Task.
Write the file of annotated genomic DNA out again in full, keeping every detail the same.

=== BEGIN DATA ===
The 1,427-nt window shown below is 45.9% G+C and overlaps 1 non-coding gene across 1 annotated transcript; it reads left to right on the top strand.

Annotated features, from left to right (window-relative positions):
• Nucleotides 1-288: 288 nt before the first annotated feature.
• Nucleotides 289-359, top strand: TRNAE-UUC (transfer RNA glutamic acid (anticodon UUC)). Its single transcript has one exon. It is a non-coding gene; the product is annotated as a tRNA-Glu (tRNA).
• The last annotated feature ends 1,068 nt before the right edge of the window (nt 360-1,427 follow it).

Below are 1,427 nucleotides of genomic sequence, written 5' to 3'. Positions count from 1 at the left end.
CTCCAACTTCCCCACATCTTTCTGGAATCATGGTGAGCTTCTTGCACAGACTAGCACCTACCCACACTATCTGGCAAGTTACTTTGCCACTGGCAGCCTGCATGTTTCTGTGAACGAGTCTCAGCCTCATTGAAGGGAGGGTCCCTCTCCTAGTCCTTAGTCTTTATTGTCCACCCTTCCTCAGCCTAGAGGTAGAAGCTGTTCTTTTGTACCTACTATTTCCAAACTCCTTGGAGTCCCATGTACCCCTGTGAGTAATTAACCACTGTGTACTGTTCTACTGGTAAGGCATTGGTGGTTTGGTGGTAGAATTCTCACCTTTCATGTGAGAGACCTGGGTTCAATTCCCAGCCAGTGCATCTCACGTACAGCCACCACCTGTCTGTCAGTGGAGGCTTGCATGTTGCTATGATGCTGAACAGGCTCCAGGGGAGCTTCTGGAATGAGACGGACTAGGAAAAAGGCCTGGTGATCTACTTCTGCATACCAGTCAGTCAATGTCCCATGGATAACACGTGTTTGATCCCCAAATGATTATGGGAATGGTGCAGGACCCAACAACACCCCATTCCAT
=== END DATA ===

The 1,427-nt window shown below is 45.9% G+C and overlaps 1 non-coding gene across 1 annotated transcript; it reads left to right on the top strand.

Annotated features, from left to right (window-relative positions):
• Nucleotides 1-288: 288 nt before the first annotated feature.
• Nucleotides 289-359, top strand: TRNAE-UUC (transfer RNA glutamic acid (anticodon UUC)). Its single transcript has one exon. It is a non-coding gene; the product is annotated as a tRNA-Glu (tRNA).
• The last annotated feature ends 1,068 nt before the right edge of the window (nt 360-1,427 follow it).

Below are 1,427 nucleotides of genomic sequence, written 5' to 3'. Positions count from 1 at the left end.
CTCCAACTTCCCCACATCTTTCTGGAATCATGGTGAGCTTCTTGCACAGACTAGCACCTACCCACACTATCTGGCAAGTTACTTTGCCACTGGCAGCCTGCATGTTTCTGTGAACGAGTCTCAGCCTCATTGAAGGGAGGGTCCCTCTCCTAGTCCTTAGTCTTTATTGTCCACCCTTCCTCAGCCTAGAGGTAGAAGCTGTTCTTTTGTACCTACTATTTCCAAACTCCTTGGAGTCCCATGTACCCCTGTGAGTAATTAACCACTGTGTACTGTTCTACTGGTAAGGCATTGGTGGTTTGGTGGTAGAATTCTCACCTTTCATGTGAGAGACCTGGGTTCAATTCCCAGCCAGTGCATCTCACGTACAGCCACCACCTGTCTGTCAGTGGAGGCTTGCATGTTGCTATGATGCTGAACAGGCTCCAGGGGAGCTTCTGGAATGAGACGGACTAGGAAAAAGGCCTGGTGATCTACTTCTGCATACCAGTCAGTCAATGTCCCATGGATAACACGTGTTTGATCCCCAAATGATTATGGGAATGGTGCAGGACCCAACAACACCCCATTCCAT